It’s a long old way from Ontario to Birmingham, but that, I guess, is the power of music. Growing up in Canada, I don’t know if Madison Kozak dreamed of taking her songs overseas, but her beaming smile tonight suggests she still can’t believe it. Armed with just her guitar, her sweet voice and the odd spot of drum machine, Kozak provides a lovely – and there is no better word for it – half an hour. Authentic too, because although she clearly understands country’s past, she is not bound to it. Instead, songs like “Little Bit Of You”, which neatly segues into “I Wanna Dance With Somebody” are about her own life experiences. The unreleased “Loud House”  discusses growing up in a large family, “Phases” is about the boy that broke her heart (“this one’s for you Kyle”, she says, still smiling) but best of all is “First Last Name” the one she dedicates to her dad. Truly heartfelt, to the man who started her off on this path, and as “Take Me Home, Country Roads” finishes, you reflect that, this journey has already gone a long way. Madison Kozak, though, is nowhere near done.

In the time between bands, I people watch. And here, what strikes you is the diversity. The teenage girls dancing to Taylor Swift and Justin Bieber, the older men, women and those who are in the Chase Rice shirts. If you don’t know what that means, then I’ll explain.

Crossover potential. And lots of it.

Chase Rice, the former college footballer, the former Survivor contestant, the former Nascar crew member, isn’t playing venues like this much longer. Yesterday he was rubbing shoulders with Man City football players (the proper kind of football…..), if he’s not quite yet in the Premier League himself yet, he’s about to win promotion.

That much is certain from the second he strolls out on the stage after his band here, to a hero’s welcome with “Lions”. For the next 90 minutes, he does nothing to let that adulation wane either.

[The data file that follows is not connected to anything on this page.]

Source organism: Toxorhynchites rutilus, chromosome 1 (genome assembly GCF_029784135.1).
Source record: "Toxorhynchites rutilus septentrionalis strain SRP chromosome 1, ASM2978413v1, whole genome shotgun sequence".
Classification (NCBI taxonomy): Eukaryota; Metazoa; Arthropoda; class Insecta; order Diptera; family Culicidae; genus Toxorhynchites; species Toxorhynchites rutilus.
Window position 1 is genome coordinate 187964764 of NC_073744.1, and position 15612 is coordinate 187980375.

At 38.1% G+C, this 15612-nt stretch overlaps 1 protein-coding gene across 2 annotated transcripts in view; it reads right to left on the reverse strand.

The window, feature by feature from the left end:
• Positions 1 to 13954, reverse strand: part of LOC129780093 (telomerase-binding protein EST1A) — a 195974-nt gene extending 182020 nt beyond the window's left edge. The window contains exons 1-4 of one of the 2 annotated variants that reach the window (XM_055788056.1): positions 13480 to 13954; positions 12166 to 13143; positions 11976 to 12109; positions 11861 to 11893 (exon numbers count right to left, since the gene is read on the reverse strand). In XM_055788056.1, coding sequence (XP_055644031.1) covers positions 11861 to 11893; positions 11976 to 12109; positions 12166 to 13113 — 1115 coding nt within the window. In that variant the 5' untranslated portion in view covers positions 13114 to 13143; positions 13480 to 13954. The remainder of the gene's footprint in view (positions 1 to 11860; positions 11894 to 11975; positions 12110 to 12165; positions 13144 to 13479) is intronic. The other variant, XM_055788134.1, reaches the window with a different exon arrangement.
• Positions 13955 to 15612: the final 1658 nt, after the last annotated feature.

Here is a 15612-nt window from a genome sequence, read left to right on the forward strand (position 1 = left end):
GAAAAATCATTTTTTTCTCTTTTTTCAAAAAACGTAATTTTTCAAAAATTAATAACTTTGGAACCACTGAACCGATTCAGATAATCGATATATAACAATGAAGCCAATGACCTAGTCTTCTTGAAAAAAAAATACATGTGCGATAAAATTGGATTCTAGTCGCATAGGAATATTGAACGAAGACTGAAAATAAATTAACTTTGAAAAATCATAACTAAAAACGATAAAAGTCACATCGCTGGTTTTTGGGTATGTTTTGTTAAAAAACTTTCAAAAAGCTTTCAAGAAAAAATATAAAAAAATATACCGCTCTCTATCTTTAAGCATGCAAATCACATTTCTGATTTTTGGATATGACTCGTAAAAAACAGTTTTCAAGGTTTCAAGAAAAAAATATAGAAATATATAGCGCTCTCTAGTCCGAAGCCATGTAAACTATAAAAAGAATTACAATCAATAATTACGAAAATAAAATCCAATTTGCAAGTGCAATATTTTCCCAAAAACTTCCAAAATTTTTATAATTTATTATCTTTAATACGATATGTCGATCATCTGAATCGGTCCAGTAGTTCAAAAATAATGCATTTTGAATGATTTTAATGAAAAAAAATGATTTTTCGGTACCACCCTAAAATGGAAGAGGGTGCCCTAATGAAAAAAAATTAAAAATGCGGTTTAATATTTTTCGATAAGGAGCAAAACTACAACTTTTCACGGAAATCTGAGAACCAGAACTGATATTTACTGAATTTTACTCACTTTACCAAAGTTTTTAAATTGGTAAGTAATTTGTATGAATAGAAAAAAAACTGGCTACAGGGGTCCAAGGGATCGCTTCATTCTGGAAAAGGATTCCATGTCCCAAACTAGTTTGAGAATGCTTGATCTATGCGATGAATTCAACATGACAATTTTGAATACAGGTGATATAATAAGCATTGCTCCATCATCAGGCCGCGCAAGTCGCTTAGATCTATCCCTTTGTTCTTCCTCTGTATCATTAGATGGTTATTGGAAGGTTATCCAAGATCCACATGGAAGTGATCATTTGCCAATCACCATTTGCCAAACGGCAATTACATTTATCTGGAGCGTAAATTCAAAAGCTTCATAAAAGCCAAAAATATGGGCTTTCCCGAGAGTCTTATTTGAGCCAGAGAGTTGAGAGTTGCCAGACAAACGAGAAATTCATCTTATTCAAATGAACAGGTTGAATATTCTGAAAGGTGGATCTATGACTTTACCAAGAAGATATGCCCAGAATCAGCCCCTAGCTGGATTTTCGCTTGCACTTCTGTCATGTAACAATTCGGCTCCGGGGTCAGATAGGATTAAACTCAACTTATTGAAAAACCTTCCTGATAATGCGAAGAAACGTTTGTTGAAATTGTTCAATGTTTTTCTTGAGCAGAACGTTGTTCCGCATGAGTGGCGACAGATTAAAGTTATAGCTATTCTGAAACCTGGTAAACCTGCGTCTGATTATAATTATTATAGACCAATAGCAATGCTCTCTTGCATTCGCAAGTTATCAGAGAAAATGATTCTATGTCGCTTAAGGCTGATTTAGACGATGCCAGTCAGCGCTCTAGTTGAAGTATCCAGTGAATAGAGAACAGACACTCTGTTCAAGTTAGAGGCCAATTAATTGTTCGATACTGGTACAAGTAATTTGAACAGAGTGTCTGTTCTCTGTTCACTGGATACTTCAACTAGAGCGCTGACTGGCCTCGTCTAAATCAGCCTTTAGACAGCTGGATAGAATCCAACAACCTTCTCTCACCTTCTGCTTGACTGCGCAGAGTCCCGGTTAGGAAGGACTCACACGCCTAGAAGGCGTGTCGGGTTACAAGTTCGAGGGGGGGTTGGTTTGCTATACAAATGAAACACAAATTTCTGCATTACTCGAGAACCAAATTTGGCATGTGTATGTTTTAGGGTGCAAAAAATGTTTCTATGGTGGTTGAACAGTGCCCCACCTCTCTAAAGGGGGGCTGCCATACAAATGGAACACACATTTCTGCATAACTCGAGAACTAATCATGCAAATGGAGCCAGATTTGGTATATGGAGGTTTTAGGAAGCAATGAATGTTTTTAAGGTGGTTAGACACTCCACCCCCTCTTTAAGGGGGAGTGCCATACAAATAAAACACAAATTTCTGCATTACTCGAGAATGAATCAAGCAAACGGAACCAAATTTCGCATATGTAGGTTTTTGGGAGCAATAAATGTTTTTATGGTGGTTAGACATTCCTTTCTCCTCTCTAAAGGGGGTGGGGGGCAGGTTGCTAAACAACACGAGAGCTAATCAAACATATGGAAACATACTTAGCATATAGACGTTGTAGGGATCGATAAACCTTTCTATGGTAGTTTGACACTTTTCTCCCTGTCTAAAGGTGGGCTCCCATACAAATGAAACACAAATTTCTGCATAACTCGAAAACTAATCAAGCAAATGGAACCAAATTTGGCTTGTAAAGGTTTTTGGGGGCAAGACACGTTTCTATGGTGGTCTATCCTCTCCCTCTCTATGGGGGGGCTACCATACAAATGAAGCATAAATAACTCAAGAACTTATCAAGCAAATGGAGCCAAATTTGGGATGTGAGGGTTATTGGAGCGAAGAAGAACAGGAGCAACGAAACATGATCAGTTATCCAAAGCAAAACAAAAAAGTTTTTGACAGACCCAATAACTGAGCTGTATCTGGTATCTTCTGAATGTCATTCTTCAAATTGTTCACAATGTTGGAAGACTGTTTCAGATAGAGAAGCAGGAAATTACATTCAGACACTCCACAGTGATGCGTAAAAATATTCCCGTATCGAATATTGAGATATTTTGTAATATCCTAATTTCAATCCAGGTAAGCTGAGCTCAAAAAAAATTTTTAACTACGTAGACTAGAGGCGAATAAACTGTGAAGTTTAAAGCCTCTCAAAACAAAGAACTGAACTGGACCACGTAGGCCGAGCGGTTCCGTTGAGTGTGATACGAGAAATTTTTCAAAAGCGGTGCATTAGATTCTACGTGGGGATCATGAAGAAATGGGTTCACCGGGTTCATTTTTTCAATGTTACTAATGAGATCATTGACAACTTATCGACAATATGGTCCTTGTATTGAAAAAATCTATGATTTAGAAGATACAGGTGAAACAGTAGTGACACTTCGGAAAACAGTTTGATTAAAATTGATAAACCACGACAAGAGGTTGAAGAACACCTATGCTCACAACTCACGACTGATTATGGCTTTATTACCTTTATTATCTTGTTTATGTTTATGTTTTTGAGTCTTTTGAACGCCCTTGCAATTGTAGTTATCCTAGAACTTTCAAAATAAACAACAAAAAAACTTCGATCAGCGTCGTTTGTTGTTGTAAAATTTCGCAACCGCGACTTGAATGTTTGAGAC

If the last couple of times he’s been to Birmingham, it has been just Rice and his acoustic, then not tonight. His multi-national (and brilliant, it has to be said) band really dial up the rock n roll here, and give the likes of “Jack Daniels Showed Up” the sort of feel of a Cadillac Three show.

Shot throughout the set, actually, is the type of easy class that seems to set the best apart. There is a touch of stardust about “Beautiful Blur” and others, and he just seems to exude that imperceptible star quality.

But make no mistake about it, in this case “Pop Star” merely means “popular”, because on “Three Chords And The Truth” he exemplifies the thoughts of millions, from both sides of the pond and straight after the mood changes as he performs “Ride”. Let us not be too coy here, this one is horny and doesn’t care who knows it, and the lady that Rice invites up on stage as he plays it, let’s just say, she enters into the spirit, shall we?

He returns to his roots a little, with a glorious acoustic interlude. “Carolina Can” works particularly well here, as does the more personal “Jack Daniels And Jesus”, but in between is a song from his yet to be released new one “Best Night Ever” that rather hints that full length number five might be one to look forward to.

After that, the band return and he casually plays both his number one singles. “Eyes On You” that he performs, and “Cruise” that he wrote with Florida Georgia Line (it went 11 times platinum …..) but this is Friday night and this is about fun, so the band introductions take on all kinds of things, from “All The Small Things” to “Sweet Home Alabama” to “Sweet Caroline”, just because.

After the first mega hit of his career “Ready Set Roll” from back in 2013, he’s done. But not before he goes down to meet his people, sign autographs, shake hands and have selfies with most of the front rows. All the while the band plays a metal riff, as if they are finally glad to. Lesser men would charge for this type of meet and greet. Not here. Credit to him.

Refreshingly, there is no encore. He could do the rock star thing, but he doesn’t. You can hypothesise as to why not. It could be a working class work ethic, but it could also be this: he doesn’t need to prove he’s a rock star, because everybody here knows that Chase Rice is one.

He’s come thousands of miles, and he’s found special kind of a connection.